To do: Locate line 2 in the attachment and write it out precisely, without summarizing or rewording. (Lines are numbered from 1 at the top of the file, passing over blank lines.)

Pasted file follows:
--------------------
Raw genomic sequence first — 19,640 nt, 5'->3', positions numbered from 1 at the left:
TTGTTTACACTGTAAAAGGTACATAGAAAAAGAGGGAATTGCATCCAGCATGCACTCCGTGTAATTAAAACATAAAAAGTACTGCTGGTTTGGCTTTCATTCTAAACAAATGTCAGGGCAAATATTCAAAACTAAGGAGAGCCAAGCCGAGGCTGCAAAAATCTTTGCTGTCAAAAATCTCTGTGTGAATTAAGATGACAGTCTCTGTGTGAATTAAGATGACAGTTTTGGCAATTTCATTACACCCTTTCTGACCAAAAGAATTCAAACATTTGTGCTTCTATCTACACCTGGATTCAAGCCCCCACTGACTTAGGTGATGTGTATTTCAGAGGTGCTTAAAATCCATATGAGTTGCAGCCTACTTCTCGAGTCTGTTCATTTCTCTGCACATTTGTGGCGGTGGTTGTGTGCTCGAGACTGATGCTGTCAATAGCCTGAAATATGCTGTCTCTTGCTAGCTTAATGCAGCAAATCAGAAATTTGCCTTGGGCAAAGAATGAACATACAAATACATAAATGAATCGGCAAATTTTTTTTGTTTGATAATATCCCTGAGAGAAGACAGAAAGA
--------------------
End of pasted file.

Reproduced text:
TTGTTTACACTGTAAAAGGTACATAGAAAAAGAGGGAATTGCATCCAGCATGCACTCCGTGTAATTAAAACATAAAAAGTACTGCTGGTTTGGCTTTCATTCTAAACAAATGTCAGGGCAAATATTCAAAACTAAGGAGAGCCAAGCCGAGGCTGCAAAAATCTTTGCTGTCAAAAATCTCTGTGTGAATTAAGATGACAGTCTCTGTGTGAATTAAGATGACAGTTTTGGCAATTTCATTACACCCTTTCTGACCAAAAGAATTCAAACATTTGTGCTTCTATCTACACCTGGATTCAAGCCCCCACTGACTTAGGTGATGTGTATTTCAGAGGTGCTTAAAATCCATATGAGTTGCAGCCTACTTCTCGAGTCTGTTCATTTCTCTGCACATTTGTGGCGGTGGTTGTGTGCTCGAGACTGATGCTGTCAATAGCCTGAAATATGCTGTCTCTTGCTAGCTTAATGCAGCAAATCAGAAATTTGCCTTGGGCAAAGAATGAACATACAAATACATAAATGAATCGGCAAATTTTTTTTGTTTGATAATATCCCTGAGAGAAGACAGAAAGA